One impression of India in the west is that of poverty and filth. While it may be tempting to dismiss this as biased and even orientalist, there is more truth in this than people think. After all, every stereotype has some basis in fact. In India's case, one needn't even go beyond the cities. Indian cities ARE India's underbelly.

Take Mumbai, for example, India's most developed and advanced city. A city responsible for 30% of India's income tax revenue. More than half of Mumbai's population lives in slums. Garbage heaps are common in almost every second street. Take the Mumbai local trains (known as the lifeline of the city) in the mornings, and you will be host to the most squalid living conditions you've ever seen in the slums near the railway tracks - that is if your mind is not distracted by people taking a dump in the open less than 50 feet from you.

About 40% of India's population defecates in the open - more than the populations of the US, UK, and France combined. Just let than sink in for a minute. More people in India do their business in the open than the total number of people in those 3 countries combined.

Such issues of waste, garbage collection, and open defecation are directly responsible for the spread of diseases and malnutrition. And it shows: 44% of children under 5 in India are underweight. 72% of infants have anemia. When it comes to keeping people hungry, democratic India gives North Korea a run for its money. According to the Global Hunger Index, India's hunger situation is worse than North Korea or Sudan. A child in India is more likely to be malnourished than one in Somalia.

According to UN mortality data, more people in India have died since 1947 than in China. Yes - and this is including the Mao years, considering the Great Leap Forward and the Cultural Revolution all combined. Even with the so-called "man-made famines" and the excesses of the Red Guards, India still managed to cause the deaths of far more people. Here are Amartya Sen and Jean Dreze talking about this phenomenon in Hunger and Public Action:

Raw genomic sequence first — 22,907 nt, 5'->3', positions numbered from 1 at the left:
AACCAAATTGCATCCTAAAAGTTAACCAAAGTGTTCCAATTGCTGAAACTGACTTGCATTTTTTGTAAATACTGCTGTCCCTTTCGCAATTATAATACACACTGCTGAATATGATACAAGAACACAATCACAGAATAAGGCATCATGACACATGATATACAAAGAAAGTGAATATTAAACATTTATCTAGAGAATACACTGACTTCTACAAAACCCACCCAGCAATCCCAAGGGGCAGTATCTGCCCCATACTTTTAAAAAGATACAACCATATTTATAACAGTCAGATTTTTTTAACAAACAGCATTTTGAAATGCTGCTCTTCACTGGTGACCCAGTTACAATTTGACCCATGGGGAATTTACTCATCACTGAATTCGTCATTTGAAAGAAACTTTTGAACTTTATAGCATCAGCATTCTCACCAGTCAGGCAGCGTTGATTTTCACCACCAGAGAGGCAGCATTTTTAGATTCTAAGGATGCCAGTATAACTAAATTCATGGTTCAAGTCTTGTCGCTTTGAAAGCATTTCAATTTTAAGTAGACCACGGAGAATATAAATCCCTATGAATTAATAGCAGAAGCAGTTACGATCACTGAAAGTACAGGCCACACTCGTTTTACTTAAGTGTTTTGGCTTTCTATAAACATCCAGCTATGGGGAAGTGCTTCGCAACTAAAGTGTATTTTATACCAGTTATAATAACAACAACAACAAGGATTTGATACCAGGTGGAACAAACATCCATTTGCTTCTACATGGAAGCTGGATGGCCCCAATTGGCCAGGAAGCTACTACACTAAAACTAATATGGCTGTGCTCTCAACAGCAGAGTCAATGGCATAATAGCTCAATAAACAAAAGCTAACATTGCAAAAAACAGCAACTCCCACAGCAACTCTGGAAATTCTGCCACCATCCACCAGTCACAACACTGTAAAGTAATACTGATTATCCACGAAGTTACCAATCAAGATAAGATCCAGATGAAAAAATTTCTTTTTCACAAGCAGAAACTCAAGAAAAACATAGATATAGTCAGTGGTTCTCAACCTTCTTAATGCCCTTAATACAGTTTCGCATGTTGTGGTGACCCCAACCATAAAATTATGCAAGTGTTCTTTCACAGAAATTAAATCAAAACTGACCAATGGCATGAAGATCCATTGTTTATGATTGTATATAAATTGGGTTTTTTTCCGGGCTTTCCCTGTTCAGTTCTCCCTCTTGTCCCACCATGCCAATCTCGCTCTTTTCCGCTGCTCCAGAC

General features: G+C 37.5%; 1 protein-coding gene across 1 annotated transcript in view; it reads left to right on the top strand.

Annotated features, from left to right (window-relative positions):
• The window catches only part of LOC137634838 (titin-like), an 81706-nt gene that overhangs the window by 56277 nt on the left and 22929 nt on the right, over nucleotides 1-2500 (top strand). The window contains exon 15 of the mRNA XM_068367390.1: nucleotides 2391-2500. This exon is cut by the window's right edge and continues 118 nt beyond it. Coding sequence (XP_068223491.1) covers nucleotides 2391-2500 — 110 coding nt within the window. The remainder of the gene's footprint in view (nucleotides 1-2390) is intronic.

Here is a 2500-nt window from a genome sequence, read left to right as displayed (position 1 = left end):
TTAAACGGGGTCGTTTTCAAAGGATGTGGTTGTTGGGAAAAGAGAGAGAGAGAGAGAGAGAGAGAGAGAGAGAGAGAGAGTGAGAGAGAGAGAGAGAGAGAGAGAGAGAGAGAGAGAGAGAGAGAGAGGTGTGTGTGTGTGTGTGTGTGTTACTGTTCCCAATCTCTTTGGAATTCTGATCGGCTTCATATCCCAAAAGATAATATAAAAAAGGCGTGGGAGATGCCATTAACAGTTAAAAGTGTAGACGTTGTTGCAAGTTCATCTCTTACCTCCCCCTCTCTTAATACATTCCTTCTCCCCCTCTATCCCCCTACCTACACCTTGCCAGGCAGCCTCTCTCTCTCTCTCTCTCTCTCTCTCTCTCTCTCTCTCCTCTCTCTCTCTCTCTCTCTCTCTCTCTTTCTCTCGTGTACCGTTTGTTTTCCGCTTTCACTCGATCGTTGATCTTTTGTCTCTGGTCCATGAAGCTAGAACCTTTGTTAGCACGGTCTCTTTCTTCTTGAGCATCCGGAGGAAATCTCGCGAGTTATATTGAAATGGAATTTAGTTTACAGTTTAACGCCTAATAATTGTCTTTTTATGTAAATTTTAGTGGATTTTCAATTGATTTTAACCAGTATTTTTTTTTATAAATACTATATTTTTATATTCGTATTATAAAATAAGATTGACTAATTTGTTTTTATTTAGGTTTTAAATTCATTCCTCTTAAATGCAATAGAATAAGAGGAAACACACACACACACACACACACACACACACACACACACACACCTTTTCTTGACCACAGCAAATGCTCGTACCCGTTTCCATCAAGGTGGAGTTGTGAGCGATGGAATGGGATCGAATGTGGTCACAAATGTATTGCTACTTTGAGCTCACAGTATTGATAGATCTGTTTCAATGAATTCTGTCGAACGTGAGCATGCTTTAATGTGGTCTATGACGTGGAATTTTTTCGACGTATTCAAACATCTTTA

"Comparing India’s death rate of 12 per thousand with China’s of 7 per thousand, and applying the difference to the Indian population of 781 million in 1986, we get an estimate of excess mortality in India of 3.9 million per year. This implies that every eight years or so more people die in India because of its higher regular death rate than died in China in the gigantic famine of 1958-61. India seems to manage to fill its cupboard with more skeletons every eight years than China put there in its years of shame."

But hey, at least India doesn't censor the internet, right?

There's no end of the ways in which nice things are nicer than not-so-nice things. As their productivity improves they'll build more outhouses, more sewers, more garbage trucks, more landfills, and more sewage treatment plants. BTW, Indian life expectancy has reached that of the United States ca. 1935. Lots of room for improvement, but the public health situation is not a complete disaster.

But hey, at least India doesn’t censor the internet, right?

But they do, although not to the Chinese level